Sleep disorders are frequently associated with childhood behavioral problems and mental illnesses such as anxiety disorder. To identify promising behavioral targets for pediatric anxiety disorder therapy, we investigated the associations between specific sleep and behavioral problems. We conducted retrospective reviews of 105 patients aged 4-12 years who met the DSM-IV criteria for primary diagnosis of generalized anxiety disorder (n = 33), separation anxiety disorder (n = 23), social phobia (n = 21), or obsessive compulsive disorder (n = 28). Sleep problems were evaluated using the Children's Sleep Habits Questionnaire (CSHQ) and behavioral problems by the Spence Children's Anxiety Scale, Oppositional Defiant Behavior Inventory (ODBI), and Depression Self-Rating Scale for Children. Depressive behavior was weakly correlated with CSHQ subscores for sleep onset delay and night waking but not with total sleep disturbance. Anxiety was correlated with bedtime resistance, night waking, and total sleep disturbance score. Oppositional defiance was correlated with bedtime resistance, daytime sleepiness, sleep onset delay, and most strongly with total sleep disturbance. On multiple regression analysis ODBI score had the strongest positive association with total sleep disturbance and the strongest negative association with total sleep duration. Sleep problems in children with anxiety disorders are closely related to anxiety and oppositional defiant symptoms. © 2015 Japan Pediatric Society.

  3. Association of problem behavior with sleep problems and gastroesophageal reflux symptoms.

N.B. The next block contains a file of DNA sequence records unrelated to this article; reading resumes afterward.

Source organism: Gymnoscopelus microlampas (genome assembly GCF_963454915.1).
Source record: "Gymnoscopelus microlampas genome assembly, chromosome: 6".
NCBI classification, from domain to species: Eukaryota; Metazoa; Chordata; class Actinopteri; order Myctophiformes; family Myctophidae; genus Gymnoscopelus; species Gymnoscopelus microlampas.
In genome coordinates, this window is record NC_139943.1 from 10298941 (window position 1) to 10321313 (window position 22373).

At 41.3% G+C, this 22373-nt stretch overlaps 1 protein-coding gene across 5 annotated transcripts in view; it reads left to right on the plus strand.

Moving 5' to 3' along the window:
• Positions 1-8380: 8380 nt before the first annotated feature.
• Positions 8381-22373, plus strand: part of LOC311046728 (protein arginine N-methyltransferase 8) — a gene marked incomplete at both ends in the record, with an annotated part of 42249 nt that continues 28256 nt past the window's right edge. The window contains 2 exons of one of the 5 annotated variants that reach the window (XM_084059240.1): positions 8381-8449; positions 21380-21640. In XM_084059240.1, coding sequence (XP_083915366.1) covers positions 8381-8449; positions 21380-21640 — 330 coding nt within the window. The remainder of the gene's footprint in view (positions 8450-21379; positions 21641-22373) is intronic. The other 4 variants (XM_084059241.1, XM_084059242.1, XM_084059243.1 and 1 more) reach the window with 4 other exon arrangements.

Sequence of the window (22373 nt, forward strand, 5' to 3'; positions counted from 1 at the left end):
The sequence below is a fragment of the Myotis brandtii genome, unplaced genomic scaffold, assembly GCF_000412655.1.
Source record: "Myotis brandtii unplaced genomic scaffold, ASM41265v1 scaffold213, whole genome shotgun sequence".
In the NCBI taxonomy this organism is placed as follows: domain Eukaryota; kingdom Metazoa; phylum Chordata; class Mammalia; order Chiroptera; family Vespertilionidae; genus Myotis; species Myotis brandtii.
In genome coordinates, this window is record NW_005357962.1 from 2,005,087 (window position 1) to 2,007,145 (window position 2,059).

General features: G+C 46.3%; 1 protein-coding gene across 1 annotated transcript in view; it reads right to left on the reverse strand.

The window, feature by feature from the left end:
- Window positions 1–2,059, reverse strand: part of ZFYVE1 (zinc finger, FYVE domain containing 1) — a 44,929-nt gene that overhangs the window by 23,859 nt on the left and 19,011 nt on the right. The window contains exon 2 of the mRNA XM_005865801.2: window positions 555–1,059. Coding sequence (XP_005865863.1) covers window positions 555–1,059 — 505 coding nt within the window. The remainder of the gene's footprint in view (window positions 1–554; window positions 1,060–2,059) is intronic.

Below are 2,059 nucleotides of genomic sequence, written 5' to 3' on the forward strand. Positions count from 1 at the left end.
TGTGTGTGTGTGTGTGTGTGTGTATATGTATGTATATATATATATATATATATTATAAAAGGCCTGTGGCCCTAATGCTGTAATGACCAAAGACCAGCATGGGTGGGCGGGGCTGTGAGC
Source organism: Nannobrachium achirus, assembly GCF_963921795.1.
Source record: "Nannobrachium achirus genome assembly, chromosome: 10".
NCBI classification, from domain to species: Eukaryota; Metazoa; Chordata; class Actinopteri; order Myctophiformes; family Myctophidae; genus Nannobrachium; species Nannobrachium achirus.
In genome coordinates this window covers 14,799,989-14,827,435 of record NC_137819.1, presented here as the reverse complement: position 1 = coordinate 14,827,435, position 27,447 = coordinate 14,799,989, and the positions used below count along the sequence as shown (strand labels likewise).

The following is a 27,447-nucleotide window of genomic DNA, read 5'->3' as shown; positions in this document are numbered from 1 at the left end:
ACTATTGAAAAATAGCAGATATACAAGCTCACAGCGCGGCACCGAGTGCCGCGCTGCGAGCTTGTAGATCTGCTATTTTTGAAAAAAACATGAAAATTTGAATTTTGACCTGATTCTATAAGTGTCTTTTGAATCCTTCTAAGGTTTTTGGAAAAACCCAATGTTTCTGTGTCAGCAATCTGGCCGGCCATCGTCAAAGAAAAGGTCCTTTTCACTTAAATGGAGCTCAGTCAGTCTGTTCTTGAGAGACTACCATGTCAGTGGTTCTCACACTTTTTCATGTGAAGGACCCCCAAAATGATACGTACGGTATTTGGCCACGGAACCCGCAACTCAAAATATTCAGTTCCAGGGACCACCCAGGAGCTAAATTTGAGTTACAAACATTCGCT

Science.gov (United States)

    Sakaguchi, Katsuyoshi; Yagi, Takakazu; Maeda, Aya; Nagayama, Kunihiro; Uehara, Sawako; Saito-Sakoguchi, Yoko; Kanematsu, Kyoko; Miyawaki, Shouichi

    2014-02-01

    There are few large-scale epidemiologic studies examining the associations between sleep problems, gastroesophageal reflux disease (GERD) symptoms, lifestyle and food habits and problem behaviors (PB) in adolescents. The aim of this study was to evaluate the associations among these factors in Japanese adolescents. A cross-sectional survey of 1840 junior high school students was carried out using questionnaires. The subjects were classified into PB or normal behavior (NB) groups using the Pediatric Symptom Checklist (PSC). The scores of the sleep-related factors, sleep bruxism, lifestyle and food habits, and GERD symptoms were compared. Logistic regression analysis was used to determine the factors related to PB. Mean subject age was 13.3 ± 1.8 years. The PB group had significantly longer sleep latency and higher GERD symptom score (P sleep bruxism, difficulty falling asleep within 30 min, nightmares, feeling of low sleep quality, daytime somnolence, and daytime lack of motivation. Feelings of low sleep quality had the strongest association with PB, with an adjusted odds ratio of 12.88 (95% confidence interval: 8.99-18.46). PB in adolescents are associated with sleep problems, including sleep bruxism, as well as lifestyle and food habits and GERD symptoms. © 2013 The Authors. Pediatrics International © 2013 Japan Pediatric Society.

  4. Identity, Stress, and Behavioral and Emotional Problems in Undergraduates: Evidence for Interaction Effects

    Science.gov (United States)

    Burt, Keith B.; Paysnick, Amy A.

    2014-01-01

    The present study examined sense of identity (assessed using the Identity subscale of the Psychosocial Maturity Inventory) as a moderator of associations between stressful life events, behavioral/emotional problems, and substance abuse in a sample of 187 college undergraduates (67% female). Correlations showed evidence for positive associations…

  5. Links between Alcohol and Other Drug Problems and Maltreatment among Adolescent Girls: Perceived Discrimination, Ethnic Identity, and Ethnic Orientation as Moderators

    Science.gov (United States)

    Gray, Calonie M. K.; Montgomery, Marilyn J.

    2012-01-01

    Objectives: This study examined the links between maltreatment, posttraumatic stress symptoms, ethnicity-specific factors (i.e., perceived discrimination, ethnic identity, and ethnic orientation), and alcohol and/or other drug (AOD) problems among adolescent girls. Methods: These relations were examined using archived data from a community sample…

  6. Mentalizing and interpersonal problems in borderline personality disorder: The mediating role of identity diffusion.

    Science.gov (United States)